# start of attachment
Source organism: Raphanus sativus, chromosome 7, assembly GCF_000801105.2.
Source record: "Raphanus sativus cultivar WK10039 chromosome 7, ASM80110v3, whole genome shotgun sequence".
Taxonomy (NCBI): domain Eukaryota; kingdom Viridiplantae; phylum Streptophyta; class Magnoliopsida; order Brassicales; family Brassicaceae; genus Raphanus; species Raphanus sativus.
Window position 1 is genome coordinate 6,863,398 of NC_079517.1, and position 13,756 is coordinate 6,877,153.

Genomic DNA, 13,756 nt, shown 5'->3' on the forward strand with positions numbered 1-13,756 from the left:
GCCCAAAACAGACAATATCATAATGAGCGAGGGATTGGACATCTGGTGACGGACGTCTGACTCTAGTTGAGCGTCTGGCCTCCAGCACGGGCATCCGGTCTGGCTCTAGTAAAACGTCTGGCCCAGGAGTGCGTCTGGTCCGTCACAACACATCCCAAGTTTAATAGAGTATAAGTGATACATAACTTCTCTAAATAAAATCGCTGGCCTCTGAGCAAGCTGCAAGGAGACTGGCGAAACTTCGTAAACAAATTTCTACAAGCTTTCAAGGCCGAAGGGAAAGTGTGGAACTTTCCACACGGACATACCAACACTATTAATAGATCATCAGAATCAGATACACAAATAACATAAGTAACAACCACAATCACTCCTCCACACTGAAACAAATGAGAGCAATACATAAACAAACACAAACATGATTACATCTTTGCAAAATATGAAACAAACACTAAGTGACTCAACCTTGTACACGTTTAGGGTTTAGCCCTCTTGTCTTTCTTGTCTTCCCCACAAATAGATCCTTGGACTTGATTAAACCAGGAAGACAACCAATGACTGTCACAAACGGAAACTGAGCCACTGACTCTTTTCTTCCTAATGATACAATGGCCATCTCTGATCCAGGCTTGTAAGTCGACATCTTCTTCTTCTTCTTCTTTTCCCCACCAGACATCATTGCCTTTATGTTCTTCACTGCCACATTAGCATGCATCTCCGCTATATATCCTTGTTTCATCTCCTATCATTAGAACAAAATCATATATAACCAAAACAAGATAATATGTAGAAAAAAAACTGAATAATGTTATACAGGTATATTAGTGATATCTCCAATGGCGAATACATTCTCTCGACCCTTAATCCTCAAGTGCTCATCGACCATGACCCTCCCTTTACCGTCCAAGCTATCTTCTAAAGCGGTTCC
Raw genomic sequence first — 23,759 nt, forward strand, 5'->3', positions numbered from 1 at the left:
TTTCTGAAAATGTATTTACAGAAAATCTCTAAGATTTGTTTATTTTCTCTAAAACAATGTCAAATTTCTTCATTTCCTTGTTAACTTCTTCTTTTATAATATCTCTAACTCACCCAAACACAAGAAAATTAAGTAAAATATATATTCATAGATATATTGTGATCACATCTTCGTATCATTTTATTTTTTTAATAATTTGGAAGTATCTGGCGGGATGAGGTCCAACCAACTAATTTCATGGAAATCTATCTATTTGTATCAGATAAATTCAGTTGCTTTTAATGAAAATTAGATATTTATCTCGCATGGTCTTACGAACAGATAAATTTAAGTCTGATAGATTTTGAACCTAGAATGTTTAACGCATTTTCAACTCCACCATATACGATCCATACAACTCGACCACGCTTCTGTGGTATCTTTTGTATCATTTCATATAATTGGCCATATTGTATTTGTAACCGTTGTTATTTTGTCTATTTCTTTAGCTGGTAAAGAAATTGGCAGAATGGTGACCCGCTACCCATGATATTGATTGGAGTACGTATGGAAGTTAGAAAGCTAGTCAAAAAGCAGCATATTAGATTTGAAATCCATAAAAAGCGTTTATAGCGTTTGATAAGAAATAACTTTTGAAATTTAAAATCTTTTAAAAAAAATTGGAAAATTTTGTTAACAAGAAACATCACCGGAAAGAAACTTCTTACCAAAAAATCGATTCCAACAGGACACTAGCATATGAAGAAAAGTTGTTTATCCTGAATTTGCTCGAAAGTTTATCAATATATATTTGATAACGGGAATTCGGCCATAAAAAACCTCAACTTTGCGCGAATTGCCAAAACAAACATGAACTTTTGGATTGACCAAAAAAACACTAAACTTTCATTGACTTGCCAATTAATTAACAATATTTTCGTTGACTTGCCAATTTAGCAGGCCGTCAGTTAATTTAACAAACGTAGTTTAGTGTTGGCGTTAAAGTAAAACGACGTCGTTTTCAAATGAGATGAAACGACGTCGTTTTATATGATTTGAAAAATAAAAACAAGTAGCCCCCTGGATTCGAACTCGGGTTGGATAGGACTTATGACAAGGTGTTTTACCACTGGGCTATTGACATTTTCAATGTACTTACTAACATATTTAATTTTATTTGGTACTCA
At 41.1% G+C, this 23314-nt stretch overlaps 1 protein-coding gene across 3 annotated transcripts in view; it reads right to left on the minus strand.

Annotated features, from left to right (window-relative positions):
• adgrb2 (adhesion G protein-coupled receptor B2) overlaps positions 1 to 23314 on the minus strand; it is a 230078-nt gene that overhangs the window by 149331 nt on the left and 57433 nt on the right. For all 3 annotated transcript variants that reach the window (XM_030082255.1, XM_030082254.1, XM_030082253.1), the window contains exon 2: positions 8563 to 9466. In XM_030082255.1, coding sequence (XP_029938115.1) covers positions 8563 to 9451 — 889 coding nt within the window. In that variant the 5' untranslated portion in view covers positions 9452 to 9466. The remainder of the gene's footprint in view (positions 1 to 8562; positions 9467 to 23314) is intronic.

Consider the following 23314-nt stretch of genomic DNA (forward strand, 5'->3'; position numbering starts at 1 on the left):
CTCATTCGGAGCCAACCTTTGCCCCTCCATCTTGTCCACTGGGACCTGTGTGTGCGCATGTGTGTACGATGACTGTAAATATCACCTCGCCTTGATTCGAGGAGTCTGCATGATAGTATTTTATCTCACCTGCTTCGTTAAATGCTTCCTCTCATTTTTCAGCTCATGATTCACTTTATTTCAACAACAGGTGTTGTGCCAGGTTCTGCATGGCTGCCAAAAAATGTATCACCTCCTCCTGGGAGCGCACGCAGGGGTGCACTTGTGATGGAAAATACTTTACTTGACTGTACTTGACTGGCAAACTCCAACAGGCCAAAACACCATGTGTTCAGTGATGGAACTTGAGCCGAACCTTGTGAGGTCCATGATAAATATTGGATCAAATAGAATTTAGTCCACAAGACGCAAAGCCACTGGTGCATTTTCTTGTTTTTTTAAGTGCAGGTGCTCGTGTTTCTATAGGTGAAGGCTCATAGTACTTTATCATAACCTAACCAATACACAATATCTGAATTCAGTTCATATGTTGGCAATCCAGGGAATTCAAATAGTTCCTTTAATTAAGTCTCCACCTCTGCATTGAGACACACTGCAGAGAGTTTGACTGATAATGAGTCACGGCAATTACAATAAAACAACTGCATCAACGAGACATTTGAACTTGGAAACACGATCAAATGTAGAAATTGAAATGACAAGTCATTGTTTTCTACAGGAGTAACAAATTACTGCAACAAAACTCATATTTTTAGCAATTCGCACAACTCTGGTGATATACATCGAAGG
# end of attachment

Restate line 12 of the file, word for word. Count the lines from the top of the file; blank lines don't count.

Consider the following 23314-nt stretch of genomic DNA (forward strand, 5'->3'; position numbering starts at 1 on the left):